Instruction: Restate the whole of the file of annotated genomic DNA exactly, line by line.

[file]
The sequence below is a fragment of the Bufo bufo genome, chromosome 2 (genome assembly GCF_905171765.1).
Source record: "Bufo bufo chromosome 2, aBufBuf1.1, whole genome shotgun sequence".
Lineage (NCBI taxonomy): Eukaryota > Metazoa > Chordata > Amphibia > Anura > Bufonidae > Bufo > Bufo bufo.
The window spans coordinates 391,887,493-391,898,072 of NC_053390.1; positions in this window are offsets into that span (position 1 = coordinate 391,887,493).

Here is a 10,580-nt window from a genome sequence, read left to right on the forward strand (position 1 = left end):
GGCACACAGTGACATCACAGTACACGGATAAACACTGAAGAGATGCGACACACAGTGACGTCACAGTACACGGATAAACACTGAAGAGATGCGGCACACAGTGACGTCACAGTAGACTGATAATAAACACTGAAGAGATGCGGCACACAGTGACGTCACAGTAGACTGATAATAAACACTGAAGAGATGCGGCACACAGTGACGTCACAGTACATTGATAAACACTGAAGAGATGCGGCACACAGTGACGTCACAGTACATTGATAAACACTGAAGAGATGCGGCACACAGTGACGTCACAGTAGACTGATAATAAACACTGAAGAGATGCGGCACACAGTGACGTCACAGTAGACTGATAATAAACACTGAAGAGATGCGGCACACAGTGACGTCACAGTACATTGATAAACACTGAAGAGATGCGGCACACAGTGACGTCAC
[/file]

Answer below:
The sequence below is a fragment of the Bufo bufo genome, chromosome 2 (genome assembly GCF_905171765.1).
Source record: "Bufo bufo chromosome 2, aBufBuf1.1, whole genome shotgun sequence".
Lineage (NCBI taxonomy): Eukaryota > Metazoa > Chordata > Amphibia > Anura > Bufonidae > Bufo > Bufo bufo.
The window spans coordinates 391,887,493-391,898,072 of NC_053390.1; positions in this window are offsets into that span (position 1 = coordinate 391,887,493).

Here is a 10,580-nt window from a genome sequence, read left to right on the forward strand (position 1 = left end):
GGCACACAGTGACATCACAGTACACGGATAAACACTGAAGAGATGCGACACACAGTGACGTCACAGTACACGGATAAACACTGAAGAGATGCGGCACACAGTGACGTCACAGTAGACTGATAATAAACACTGAAGAGATGCGGCACACAGTGACGTCACAGTAGACTGATAATAAACACTGAAGAGATGCGGCACACAGTGACGTCACAGTACATTGATAAACACTGAAGAGATGCGGCACACAGTGACGTCACAGTACATTGATAAACACTGAAGAGATGCGGCACACAGTGACGTCACAGTAGACTGATAATAAACACTGAAGAGATGCGGCACACAGTGACGTCACAGTAGACTGATAATAAACACTGAAGAGATGCGGCACACAGTGACGTCACAGTACATTGATAAACACTGAAGAGATGCGGCACACAGTGACGTCAC